Artificial Intelligence - Who Was Alan Turing?



 Alan Mathison Turing OBE FRS(1912–1954) was a logician and mathematician from the United Kingdom.

He is known as the "Father of Artificial Intelligence" and "The Father of Computer Science." 

Turing earned a first-class honors degree in mathematics from King's College, Cambridge, in 1934.

Turing received his PhD from Princeton University after a fellowship at King's College, where he studied under American mathematician Alonzo Church.

Turing wrote numerous important publications during his studies, including "On Computable Numbers, with an Application to the Entscheidungsproblem," which proved that the so-called "decision problem" had no solution.

The decision issue asks if there is a method for determining the correctness of any assertion inside a mathematical system.

This paper also explored a hypothetical Turing machine (basically an early computer) that, if represented by an algorithm, could execute any mathematical operation.

Turing is best known for his codebreaking work at Bletchley Park's Government Code and Cypher School (GC&CS) during World War II (1939–1945).

Turing's work at GC&CS included heading Hut 8, which was tasked with cracking the German Enigma and other very difficult naval encryption.

Turing's work undoubtedly shortened the war by years, saving millions of lives, but it is hard to measure with precision.

Turing wrote "The Applications of Probability to Cryptography" and "Paper on Statistics of Repetitions" during his tenure at GC&CS, both of which were held secret for seventy years by the Government Communications Headquarters (GCHQ) until being given to the UK National Archives in 2012.

Following WWII, Turing enrolled at the Victoria University of Manchester to study mathematical biology while continuing his work in mathematics, stored-program digital computers, and artificial intelligence.

Turing's 1950 paper "Computing Machinery and Intelligence" looked into artificial intelligence and introduced the concept of the Imitation Game (also known as the Turing Test), in which a human judge uses a set of written questions and responses to try to distinguish between a computer program and a human.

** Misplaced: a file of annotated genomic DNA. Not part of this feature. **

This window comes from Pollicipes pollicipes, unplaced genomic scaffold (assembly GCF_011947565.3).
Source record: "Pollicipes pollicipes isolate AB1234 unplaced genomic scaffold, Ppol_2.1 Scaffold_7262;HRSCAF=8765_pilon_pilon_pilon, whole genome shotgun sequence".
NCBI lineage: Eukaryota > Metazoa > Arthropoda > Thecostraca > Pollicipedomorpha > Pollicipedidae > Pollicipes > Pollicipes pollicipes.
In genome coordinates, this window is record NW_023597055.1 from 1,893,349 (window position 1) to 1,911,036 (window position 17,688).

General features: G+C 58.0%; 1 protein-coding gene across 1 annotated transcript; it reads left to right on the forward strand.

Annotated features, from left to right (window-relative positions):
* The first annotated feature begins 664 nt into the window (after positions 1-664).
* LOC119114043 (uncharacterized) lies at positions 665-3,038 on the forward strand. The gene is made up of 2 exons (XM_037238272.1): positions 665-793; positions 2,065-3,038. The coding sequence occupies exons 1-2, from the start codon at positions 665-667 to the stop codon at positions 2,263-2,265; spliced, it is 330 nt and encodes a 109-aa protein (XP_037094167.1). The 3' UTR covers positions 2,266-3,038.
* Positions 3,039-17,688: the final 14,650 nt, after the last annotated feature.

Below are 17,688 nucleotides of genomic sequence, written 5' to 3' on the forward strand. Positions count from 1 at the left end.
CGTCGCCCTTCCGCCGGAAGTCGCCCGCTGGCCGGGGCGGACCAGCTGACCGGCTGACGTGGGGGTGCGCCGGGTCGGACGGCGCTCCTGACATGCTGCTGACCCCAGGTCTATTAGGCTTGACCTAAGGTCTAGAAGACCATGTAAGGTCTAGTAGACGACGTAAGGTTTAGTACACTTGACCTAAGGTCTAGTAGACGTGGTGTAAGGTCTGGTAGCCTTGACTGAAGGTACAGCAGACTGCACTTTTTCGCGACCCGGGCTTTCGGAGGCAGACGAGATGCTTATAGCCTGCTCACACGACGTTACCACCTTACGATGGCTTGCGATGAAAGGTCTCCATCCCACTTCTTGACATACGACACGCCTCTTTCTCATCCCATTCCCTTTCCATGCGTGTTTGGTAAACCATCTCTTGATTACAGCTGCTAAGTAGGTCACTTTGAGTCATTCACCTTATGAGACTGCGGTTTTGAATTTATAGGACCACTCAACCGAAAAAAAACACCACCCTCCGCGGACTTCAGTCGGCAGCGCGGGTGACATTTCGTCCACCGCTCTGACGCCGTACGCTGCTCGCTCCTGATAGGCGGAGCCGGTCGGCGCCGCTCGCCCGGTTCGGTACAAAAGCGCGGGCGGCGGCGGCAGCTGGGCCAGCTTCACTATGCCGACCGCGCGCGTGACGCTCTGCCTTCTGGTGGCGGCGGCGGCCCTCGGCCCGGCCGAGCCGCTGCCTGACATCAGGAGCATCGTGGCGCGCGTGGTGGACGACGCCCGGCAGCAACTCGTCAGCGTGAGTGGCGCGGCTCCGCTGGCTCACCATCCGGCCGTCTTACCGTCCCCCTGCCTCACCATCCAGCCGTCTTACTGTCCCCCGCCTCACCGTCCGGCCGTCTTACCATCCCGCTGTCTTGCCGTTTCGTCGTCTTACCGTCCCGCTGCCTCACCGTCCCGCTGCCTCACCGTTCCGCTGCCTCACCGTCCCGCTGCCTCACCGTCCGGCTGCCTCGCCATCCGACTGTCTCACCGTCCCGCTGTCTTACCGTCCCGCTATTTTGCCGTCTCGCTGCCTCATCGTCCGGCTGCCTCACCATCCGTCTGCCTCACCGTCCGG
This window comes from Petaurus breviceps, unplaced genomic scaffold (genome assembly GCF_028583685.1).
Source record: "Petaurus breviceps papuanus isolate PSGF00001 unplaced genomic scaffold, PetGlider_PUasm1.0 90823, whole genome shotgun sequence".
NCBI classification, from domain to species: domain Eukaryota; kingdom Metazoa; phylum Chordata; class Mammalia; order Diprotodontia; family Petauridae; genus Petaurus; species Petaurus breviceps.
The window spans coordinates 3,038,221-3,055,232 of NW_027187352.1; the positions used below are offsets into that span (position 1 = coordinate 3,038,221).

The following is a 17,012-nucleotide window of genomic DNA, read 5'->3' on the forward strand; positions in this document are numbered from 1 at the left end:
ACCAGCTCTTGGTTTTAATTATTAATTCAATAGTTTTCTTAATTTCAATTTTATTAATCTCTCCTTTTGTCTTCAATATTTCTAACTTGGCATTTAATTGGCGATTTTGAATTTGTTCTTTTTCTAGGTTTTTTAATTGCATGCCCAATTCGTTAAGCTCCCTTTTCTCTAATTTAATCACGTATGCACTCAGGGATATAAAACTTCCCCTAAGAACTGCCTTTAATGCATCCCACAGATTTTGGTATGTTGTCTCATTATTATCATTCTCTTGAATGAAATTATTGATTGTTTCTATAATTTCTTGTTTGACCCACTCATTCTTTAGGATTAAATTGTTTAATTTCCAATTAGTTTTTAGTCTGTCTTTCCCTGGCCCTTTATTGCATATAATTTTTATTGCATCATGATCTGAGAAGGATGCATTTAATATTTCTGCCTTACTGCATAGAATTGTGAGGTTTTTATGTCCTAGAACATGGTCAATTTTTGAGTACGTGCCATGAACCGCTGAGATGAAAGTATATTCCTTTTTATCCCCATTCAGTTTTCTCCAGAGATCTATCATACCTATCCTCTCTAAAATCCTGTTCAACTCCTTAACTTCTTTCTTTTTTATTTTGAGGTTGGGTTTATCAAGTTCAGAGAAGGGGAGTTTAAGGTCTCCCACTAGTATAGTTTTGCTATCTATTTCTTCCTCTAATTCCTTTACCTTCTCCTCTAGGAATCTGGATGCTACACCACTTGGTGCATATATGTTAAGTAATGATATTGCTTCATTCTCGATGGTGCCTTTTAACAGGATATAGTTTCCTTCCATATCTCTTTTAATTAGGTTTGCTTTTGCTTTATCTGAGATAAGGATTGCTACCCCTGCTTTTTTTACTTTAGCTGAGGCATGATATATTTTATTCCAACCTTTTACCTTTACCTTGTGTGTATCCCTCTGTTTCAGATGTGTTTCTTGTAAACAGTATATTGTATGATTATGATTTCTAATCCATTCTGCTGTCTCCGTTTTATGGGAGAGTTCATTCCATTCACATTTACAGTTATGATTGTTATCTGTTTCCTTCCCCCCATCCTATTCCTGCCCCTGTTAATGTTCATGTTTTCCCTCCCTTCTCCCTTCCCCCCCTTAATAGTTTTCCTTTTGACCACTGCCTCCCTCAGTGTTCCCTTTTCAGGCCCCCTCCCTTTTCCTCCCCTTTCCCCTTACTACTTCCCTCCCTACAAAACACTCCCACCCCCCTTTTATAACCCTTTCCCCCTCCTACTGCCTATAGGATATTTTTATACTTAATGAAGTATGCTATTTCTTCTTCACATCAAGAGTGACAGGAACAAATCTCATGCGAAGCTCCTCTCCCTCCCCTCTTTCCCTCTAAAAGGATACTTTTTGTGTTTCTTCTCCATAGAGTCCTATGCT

If the computer program imitates a person to the point that the human judge cannot discern the difference between the computer program's and the human's replies, the program has passed the test, indicating that it is capable of intelligent reasoning.

Turochamp, a chess program written by Turing and his colleague D.G. Champernowne, was meant to be executed by a computer, but no machine with adequate capacity existed to test the program.

Turing instead manually ran the algorithms to test the software.

Turing was well-recognized during his lifetime, despite the fact that most of his work remained secret until after his death.

Turing was made a Fellow of the Royal Society in 1951 and was awarded to the Order of the British Empire in 1946.(FRS).

The Turing Award, named after him, is given annually by the Association for Computing Machinery for contributions to the area of computing.

The Turing Award, which comes with a $1 million reward, is commonly recognized as the Nobel Prize of Computing.

Turing was outspoken about his sexuality at a period when homosexuality was still illegal in the United Kingdom.

Turing was accused in 1952 under Section 11 of the Criminal Law Amendment Act 1885 with "gross indecency." 

Turing was found guilty, granted probation, and was sentenced to a year of "chemical castration," in which he was injected with synthetic estrogen.

Turing's conviction had an influence on his career as well.

His security clearance was withdrawn, and he was compelled to stop working for the GCHQ as a cryptographer.

Following successful campaigning for an apology and pardon, the British government passed the Alan Turing bill in 2016, which retrospectively pardoned hundreds of persons imprisoned under Section 11 and other historical laws.

In 1954, Turing died of cyanide poisoning.

Turing's death may have been caused by inadvertent inhalation of cyanide vapors, despite the fact that it was officially considered a suicide.

~ Jai Krishna Ponnappan

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You may also want to read more about Artificial Intelligence here.

See also: 

Chatbots and Loebner Prize; General and Narrow AI; Moral Turing Test; Turing Test.

References And Further Reading

Hodges, Andrew. 2004. “Turing, Alan Mathison (1912–1954).” In Oxford Dictionary of National Biography.

Lavington, Simon. 2012. Alan Turing and His Contemporaries: Building the World’s First Computers. Swindon, UK: BCS, The Chartered Institute for IT.

Sharkey, Noel. 2012. “Alan Turing: The Experiment that Shaped Artificial Intelligence.” BBC News, June 21, 2012.

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